Generosity (and a theory of equal and opposite forces)

Back in the depths of last summer (and yes I did say depths – some day I will tell you about how I often view the most vertiginously deep days of summer with the same fallow fears others have about midwinter) I developed a philosophy of equal and opposite forces. Even though the summer would, in the end, turn out to be entirely redemptive, and would give me a glorious brand new life that I still can’t quite believe is mine, the journey through it was, for lots of reasons, incredibly challenging. And so I decided that the only way was to meet each difficult thing with a good thing, and the worse the difficult thing was, the better the good thing had to be in response.

This February I find myself revisiting the idea, though with very different motivations. Because if January was about understanding what wealth means to me, it follows that February is teaching me about generosity. And I’ve learned that, if I am truly honest with myself, I have not been as generous as I would like to be in my life. Though it’s also important to underline that I say this without a whiff of self-criticism or even false modesty; I am simply being transparent about the motives that drive most of us as human beings – on a very basic level we all have to be self-centred to survive, especially through hard times.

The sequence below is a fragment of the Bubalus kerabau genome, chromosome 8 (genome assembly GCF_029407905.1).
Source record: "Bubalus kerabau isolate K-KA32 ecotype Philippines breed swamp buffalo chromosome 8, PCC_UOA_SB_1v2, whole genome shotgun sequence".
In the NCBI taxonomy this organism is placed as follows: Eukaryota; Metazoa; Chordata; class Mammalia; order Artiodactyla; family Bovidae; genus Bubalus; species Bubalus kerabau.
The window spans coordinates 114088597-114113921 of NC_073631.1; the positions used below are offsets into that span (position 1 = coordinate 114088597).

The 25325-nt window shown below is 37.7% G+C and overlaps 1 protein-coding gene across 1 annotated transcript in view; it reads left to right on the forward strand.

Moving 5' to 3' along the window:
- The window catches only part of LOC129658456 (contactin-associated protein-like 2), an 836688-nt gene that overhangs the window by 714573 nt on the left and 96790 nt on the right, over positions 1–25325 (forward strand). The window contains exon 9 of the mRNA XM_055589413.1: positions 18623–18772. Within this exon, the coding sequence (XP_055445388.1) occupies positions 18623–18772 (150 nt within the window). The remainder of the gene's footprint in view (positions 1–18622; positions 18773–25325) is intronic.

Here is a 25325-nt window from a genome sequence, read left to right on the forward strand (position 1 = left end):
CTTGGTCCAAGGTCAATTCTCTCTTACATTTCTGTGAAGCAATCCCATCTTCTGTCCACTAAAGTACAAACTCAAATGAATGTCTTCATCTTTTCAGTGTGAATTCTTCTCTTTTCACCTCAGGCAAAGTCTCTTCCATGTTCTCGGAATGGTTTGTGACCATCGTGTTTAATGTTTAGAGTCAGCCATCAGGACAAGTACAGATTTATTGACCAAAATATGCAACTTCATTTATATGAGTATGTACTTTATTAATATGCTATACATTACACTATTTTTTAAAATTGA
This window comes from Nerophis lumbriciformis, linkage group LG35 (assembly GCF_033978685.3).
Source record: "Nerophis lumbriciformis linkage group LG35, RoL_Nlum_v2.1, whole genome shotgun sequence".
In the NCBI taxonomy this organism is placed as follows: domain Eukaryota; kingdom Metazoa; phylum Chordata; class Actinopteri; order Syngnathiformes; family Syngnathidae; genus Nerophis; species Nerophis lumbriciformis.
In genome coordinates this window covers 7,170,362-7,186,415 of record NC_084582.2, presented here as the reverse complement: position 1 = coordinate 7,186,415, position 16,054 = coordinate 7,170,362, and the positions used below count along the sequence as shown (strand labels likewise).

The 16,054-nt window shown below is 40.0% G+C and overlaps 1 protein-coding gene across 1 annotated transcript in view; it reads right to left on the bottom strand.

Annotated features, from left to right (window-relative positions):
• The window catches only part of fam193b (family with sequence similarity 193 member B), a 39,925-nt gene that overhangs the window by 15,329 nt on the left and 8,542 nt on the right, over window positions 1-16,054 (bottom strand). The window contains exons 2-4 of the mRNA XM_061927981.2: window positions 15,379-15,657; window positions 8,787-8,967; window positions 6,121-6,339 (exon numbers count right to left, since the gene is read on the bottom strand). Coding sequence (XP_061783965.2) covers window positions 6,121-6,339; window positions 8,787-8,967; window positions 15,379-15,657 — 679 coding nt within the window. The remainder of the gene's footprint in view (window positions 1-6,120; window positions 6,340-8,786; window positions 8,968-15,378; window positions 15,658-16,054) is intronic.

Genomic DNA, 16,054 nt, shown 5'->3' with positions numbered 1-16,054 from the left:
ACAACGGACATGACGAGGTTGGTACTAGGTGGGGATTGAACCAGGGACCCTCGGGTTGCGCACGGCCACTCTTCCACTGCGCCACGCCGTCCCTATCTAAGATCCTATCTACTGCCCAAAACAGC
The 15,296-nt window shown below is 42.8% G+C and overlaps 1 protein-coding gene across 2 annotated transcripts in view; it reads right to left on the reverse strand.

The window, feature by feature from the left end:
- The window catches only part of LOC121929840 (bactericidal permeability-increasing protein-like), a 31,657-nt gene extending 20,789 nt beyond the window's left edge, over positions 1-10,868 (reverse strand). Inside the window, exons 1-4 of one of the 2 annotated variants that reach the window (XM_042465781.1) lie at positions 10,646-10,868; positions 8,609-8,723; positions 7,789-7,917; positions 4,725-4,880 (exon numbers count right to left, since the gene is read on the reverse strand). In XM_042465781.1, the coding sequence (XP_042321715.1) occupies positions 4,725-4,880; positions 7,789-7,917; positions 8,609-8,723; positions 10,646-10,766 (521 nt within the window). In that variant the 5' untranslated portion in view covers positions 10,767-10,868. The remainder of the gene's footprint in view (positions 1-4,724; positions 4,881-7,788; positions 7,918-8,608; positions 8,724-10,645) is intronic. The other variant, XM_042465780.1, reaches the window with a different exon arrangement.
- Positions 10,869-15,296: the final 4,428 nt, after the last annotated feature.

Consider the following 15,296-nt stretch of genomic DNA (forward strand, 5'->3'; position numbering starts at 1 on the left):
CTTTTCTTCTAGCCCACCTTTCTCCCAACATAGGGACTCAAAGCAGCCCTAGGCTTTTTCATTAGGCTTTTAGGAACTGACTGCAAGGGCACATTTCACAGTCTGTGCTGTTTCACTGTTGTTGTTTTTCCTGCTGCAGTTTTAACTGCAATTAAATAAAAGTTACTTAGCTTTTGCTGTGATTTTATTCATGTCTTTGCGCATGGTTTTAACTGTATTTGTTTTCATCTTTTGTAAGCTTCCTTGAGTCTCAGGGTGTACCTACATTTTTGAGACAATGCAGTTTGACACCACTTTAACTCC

And so I have been consciously trying to be more generous. Even at those times when my hunter-gatherer brain fears scarcity. Especially at those times my hunter-gather brain fears scarcity. The philosophy is quite simple: when I feel that I need something, instead of immediately attempting to somehow take (buy, consume, hustle for) it, I attempt to give something of equivalent value away instead. Possessions, time and love all work equally well here. And it works best, of course, as a regular practice, a discipline – kind of like meditation, you know? Especially for beginners like me.

I realise it’s hard to talk about this sort of idea without it sounding like a terrible, clichéd humblebrag. But what I’m discovering actually couldn’t be further from that sort of murky feigned altruism. What I’m finding is entirely self-serving. Because what I’m being shown is that whenever I give something away it is always met by an unexpected (and yet poetically obvious) gift of equal and opposite generosity in return. And what’s more, when I look around at my life I realise that far from things being scarce, I have a limitless amount left to give. And that discovery feels as rich as gold.